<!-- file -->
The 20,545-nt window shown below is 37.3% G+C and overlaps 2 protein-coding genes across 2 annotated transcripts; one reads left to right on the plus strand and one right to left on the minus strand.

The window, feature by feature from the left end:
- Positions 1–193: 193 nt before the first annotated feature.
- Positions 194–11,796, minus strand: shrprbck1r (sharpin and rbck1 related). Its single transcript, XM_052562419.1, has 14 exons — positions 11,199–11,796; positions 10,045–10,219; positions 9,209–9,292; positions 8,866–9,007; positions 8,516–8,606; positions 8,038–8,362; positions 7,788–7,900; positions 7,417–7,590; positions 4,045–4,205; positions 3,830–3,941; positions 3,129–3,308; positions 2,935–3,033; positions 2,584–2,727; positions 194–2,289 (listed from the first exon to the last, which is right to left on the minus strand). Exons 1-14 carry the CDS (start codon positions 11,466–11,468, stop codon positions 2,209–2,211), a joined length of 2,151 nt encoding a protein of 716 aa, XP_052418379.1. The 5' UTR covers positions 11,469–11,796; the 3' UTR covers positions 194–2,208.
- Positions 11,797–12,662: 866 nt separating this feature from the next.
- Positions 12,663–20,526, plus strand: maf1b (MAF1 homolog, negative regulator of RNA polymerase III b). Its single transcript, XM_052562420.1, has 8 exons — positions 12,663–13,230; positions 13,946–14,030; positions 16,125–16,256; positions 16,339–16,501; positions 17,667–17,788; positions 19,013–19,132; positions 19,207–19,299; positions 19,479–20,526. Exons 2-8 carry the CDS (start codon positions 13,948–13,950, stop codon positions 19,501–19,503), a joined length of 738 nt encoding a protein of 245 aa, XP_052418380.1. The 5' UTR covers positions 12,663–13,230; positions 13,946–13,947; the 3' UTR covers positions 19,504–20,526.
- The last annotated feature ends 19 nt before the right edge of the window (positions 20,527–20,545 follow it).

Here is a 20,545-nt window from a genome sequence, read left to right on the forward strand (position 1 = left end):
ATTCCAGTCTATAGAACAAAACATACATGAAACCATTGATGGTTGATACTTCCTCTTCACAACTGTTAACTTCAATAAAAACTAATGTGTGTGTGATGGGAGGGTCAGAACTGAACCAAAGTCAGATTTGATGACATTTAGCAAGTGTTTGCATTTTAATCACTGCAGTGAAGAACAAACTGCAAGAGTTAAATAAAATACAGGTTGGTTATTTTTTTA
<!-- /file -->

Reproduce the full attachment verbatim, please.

The 20,545-nt window shown below is 37.3% G+C and overlaps 2 protein-coding genes across 2 annotated transcripts; one reads left to right on the plus strand and one right to left on the minus strand.

The window, feature by feature from the left end:
- Positions 1–193: 193 nt before the first annotated feature.
- Positions 194–11,796, minus strand: shrprbck1r (sharpin and rbck1 related). Its single transcript, XM_052562419.1, has 14 exons — positions 11,199–11,796; positions 10,045–10,219; positions 9,209–9,292; positions 8,866–9,007; positions 8,516–8,606; positions 8,038–8,362; positions 7,788–7,900; positions 7,417–7,590; positions 4,045–4,205; positions 3,830–3,941; positions 3,129–3,308; positions 2,935–3,033; positions 2,584–2,727; positions 194–2,289 (listed from the first exon to the last, which is right to left on the minus strand). Exons 1-14 carry the CDS (start codon positions 11,466–11,468, stop codon positions 2,209–2,211), a joined length of 2,151 nt encoding a protein of 716 aa, XP_052418379.1. The 5' UTR covers positions 11,469–11,796; the 3' UTR covers positions 194–2,208.
- Positions 11,797–12,662: 866 nt separating this feature from the next.
- Positions 12,663–20,526, plus strand: maf1b (MAF1 homolog, negative regulator of RNA polymerase III b). Its single transcript, XM_052562420.1, has 8 exons — positions 12,663–13,230; positions 13,946–14,030; positions 16,125–16,256; positions 16,339–16,501; positions 17,667–17,788; positions 19,013–19,132; positions 19,207–19,299; positions 19,479–20,526. Exons 2-8 carry the CDS (start codon positions 13,948–13,950, stop codon positions 19,501–19,503), a joined length of 738 nt encoding a protein of 245 aa, XP_052418380.1. The 5' UTR covers positions 12,663–13,230; positions 13,946–13,947; the 3' UTR covers positions 19,504–20,526.
- The last annotated feature ends 19 nt before the right edge of the window (positions 20,527–20,545 follow it).

Here is a 20,545-nt window from a genome sequence, read left to right on the forward strand (position 1 = left end):
ATTCCAGTCTATAGAACAAAACATACATGAAACCATTGATGGTTGATACTTCCTCTTCACAACTGTTAACTTCAATAAAAACTAATGTGTGTGTGATGGGAGGGTCAGAACTGAACCAAAGTCAGATTTGATGACATTTAGCAAGTGTTTGCATTTTAATCACTGCAGTGAAGAACAAACTGCAAGAGTTAAATAAAATACAGGTTGGTTATTTTTTTA